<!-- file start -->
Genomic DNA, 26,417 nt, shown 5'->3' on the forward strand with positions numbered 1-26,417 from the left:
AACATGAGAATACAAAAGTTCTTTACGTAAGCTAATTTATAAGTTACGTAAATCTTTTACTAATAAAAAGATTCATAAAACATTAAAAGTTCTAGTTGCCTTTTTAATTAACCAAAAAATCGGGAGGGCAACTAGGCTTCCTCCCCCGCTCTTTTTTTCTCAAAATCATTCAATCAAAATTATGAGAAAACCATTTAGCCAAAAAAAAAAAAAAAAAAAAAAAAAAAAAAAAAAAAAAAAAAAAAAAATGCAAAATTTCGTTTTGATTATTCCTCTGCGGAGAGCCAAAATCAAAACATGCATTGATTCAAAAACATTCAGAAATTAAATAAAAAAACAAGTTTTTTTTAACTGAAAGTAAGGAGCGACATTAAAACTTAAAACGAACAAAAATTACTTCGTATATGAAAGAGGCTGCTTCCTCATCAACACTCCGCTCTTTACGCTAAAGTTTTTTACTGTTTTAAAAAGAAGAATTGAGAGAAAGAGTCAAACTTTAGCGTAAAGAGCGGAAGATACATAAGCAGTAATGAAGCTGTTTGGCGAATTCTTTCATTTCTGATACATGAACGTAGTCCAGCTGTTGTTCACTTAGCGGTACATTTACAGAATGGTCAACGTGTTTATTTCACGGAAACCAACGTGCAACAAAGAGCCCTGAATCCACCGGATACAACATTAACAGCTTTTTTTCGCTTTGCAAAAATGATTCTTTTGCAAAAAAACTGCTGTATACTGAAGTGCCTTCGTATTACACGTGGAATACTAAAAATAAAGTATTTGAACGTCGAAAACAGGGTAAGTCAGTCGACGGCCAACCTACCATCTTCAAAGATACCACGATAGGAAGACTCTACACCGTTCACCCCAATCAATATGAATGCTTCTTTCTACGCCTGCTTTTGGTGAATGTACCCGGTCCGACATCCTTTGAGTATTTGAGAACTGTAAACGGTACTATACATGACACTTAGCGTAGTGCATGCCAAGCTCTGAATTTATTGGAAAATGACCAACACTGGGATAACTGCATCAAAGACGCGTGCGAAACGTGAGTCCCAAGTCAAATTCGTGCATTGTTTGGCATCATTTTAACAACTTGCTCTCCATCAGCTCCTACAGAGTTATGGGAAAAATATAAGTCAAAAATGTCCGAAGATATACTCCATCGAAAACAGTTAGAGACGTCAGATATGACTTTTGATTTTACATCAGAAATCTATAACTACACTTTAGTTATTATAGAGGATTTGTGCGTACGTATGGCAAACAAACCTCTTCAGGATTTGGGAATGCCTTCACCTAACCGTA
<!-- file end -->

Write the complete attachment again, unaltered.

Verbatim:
Genomic DNA, 26,417 nt, shown 5'->3' on the forward strand with positions numbered 1-26,417 from the left:
AACATGAGAATACAAAAGTTCTTTACGTAAGCTAATTTATAAGTTACGTAAATCTTTTACTAATAAAAAGATTCATAAAACATTAAAAGTTCTAGTTGCCTTTTTAATTAACCAAAAAATCGGGAGGGCAACTAGGCTTCCTCCCCCGCTCTTTTTTTCTCAAAATCATTCAATCAAAATTATGAGAAAACCATTTAGCCAAAAAAAAAAAAAAAAAAAAAAAAAAAAAAAAAAAAAAAAAAAAAAAATGCAAAATTTCGTTTTGATTATTCCTCTGCGGAGAGCCAAAATCAAAACATGCATTGATTCAAAAACATTCAGAAATTAAATAAAAAAACAAGTTTTTTTTAACTGAAAGTAAGGAGCGACATTAAAACTTAAAACGAACAAAAATTACTTCGTATATGAAAGAGGCTGCTTCCTCATCAACACTCCGCTCTTTACGCTAAAGTTTTTTACTGTTTTAAAAAGAAGAATTGAGAGAAAGAGTCAAACTTTAGCGTAAAGAGCGGAAGATACATAAGCAGTAATGAAGCTGTTTGGCGAATTCTTTCATTTCTGATACATGAACGTAGTCCAGCTGTTGTTCACTTAGCGGTACATTTACAGAATGGTCAACGTGTTTATTTCACGGAAACCAACGTGCAACAAAGAGCCCTGAATCCACCGGATACAACATTAACAGCTTTTTTTCGCTTTGCAAAAATGATTCTTTTGCAAAAAAACTGCTGTATACTGAAGTGCCTTCGTATTACACGTGGAATACTAAAAATAAAGTATTTGAACGTCGAAAACAGGGTAAGTCAGTCGACGGCCAACCTACCATCTTCAAAGATACCACGATAGGAAGACTCTACACCGTTCACCCCAATCAATATGAATGCTTCTTTCTACGCCTGCTTTTGGTGAATGTACCCGGTCCGACATCCTTTGAGTATTTGAGAACTGTAAACGGTACTATACATGACACTTAGCGTAGTGCATGCCAAGCTCTGAATTTATTGGAAAATGACCAACACTGGGATAACTGCATCAAAGACGCGTGCGAAACGTGAGTCCCAAGTCAAATTCGTGCATTGTTTGGCATCATTTTAACAACTTGCTCTCCATCAGCTCCTACAGAGTTATGGGAAAAATATAAGTCAAAAATGTCCGAAGATATACTCCATCGAAAACAGTTAGAGACGTCAGATATGACTTTTGATTTTACATCAGAAATCTATAACTACACTTTAGTTATTATAGAGGATTTGTGCGTACGTATGGCAAACAAACCTCTTCAGGATTTGGGAATGCCTTCACCTAACCGTA